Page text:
Chloe Mason’s childhood memories consist of seemingly endless hospital stays. Now all grown up and healthy, her determination to fill the gaping holes in her past leads her to her long-lost brother, Harry . . . which brings Harry’s friend and business partner, Mike Keillor, crashing into her life and her heart.
Former Marine Force Recon sniper and SWAT officer—a martial arts expert and owner of a successful security company—Mike can deal coolly and efficiently with any threat . . . until he’s blindsided by something he never expected: fierce, fiery passion . . . and love.
But when Chloe inadvertently crosses the Russian mob, Mike realizes that evil is darkening his world once again. He has already lost his family; he will not lose the woman who enflames him, who makes him whole. Failure is not an option.--This text refers to an out of print or unavailable edition of this title. See all Product Description
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Top Customer Reviews
Pros: fascinating look at a period of history largely ignored by modern readers, thought provoking
Cons: lots of politically incorrect and thereby uncomfortable speeches, vivid depiction of a black mass, unlikable protagonist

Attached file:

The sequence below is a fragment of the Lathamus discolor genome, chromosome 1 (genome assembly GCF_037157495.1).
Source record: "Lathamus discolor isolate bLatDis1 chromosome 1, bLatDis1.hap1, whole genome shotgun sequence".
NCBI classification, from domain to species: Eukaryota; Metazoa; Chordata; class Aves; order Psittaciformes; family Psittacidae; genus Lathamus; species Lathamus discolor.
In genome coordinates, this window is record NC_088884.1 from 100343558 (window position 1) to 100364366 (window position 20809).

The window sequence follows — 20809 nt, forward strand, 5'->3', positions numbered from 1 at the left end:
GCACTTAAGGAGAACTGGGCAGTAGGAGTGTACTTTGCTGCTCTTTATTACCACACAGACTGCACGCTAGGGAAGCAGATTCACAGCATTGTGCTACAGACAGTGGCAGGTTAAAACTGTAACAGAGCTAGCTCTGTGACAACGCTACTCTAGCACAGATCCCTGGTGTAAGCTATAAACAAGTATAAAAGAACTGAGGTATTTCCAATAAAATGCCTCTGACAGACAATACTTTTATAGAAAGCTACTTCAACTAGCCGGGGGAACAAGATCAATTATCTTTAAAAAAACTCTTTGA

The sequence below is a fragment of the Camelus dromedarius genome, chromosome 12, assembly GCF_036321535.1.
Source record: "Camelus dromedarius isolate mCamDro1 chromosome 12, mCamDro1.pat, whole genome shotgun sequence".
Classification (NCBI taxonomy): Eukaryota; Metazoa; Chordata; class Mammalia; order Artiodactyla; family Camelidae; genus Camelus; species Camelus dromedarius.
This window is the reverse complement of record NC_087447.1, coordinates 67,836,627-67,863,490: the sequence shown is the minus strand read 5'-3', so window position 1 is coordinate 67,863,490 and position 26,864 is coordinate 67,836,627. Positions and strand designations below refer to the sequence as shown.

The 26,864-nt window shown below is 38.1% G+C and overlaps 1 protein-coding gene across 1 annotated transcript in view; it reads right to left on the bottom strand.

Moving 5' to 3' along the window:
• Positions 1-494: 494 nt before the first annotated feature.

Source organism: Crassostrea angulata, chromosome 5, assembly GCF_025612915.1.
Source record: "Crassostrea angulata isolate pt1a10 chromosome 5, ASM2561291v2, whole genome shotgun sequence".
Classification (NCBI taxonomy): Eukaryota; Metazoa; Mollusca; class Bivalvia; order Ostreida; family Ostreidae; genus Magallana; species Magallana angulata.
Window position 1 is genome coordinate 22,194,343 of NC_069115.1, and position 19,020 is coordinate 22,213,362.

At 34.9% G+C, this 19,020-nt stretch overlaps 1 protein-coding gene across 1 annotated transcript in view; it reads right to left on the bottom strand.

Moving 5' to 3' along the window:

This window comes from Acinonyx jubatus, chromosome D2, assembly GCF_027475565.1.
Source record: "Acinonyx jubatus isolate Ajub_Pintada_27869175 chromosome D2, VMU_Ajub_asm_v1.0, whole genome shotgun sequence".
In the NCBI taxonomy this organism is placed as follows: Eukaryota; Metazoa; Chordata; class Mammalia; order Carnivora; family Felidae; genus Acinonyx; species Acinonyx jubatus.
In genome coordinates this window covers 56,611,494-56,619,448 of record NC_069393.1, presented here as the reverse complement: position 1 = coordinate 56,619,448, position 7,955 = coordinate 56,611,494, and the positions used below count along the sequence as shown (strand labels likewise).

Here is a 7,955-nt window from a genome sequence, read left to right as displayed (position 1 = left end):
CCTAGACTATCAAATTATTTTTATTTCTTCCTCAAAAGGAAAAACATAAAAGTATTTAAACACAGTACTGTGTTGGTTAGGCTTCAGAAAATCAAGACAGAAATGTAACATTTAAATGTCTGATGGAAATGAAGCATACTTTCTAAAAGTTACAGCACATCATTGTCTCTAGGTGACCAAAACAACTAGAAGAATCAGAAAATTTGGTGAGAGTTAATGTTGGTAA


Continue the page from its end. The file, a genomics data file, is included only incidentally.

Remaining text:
Simone Simonini's personal motto is, Odi ergo sum. I hate, therefore I am. An Italian living in Paris, Simonini hates: the Germans, the French, the Italians, women, Jesuits, and most importantly, the Jews. Which is why, after years of forging documents and fermenting chaos for various government agencies, he has created his masterpiece - a document that will turn the nations of the world against the Jews.
The novel begins with Simonini having lost his memory. He starts a diary in order to remember who he is, starting with his youth. Abbe Dalla Piccola, living in an adjoining apartment, has also lost his memory, but seems to know what happened during segments of Simonini's past, adding his own notes to Simonini's writings. Are they the same person? Or did Simonini merely confess these actions to the abbot?